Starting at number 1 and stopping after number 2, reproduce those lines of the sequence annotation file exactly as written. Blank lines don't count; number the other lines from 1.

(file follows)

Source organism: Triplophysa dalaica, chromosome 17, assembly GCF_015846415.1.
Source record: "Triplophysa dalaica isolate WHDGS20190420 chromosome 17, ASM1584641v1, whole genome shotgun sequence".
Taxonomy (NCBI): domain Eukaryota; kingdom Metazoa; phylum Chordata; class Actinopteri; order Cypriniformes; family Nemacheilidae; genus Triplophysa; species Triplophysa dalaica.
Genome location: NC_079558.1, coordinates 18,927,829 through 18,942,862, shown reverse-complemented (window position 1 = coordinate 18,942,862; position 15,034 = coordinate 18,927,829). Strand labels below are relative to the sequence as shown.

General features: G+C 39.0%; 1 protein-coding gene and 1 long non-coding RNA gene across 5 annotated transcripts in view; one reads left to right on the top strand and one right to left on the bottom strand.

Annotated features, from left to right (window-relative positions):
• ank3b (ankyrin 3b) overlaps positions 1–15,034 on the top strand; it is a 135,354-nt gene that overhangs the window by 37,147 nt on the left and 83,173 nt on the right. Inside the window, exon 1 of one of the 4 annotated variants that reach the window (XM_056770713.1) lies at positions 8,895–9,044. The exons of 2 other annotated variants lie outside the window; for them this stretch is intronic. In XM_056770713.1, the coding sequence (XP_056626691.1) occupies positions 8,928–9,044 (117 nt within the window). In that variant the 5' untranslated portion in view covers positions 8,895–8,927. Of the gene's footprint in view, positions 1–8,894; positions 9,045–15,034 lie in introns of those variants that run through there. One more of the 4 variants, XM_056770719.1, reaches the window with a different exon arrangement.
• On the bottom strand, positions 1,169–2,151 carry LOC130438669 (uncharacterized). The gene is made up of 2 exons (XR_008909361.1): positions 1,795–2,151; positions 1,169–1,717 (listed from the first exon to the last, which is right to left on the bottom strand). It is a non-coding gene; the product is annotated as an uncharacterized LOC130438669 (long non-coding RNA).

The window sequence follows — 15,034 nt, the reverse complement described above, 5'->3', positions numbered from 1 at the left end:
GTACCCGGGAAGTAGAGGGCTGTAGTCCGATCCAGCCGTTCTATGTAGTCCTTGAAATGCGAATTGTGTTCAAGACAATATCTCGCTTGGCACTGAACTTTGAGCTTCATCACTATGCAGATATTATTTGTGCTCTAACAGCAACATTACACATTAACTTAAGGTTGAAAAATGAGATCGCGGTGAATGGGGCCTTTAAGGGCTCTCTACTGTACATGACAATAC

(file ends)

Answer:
Source organism: Triplophysa dalaica, chromosome 17, assembly GCF_015846415.1.
Source record: "Triplophysa dalaica isolate WHDGS20190420 chromosome 17, ASM1584641v1, whole genome shotgun sequence".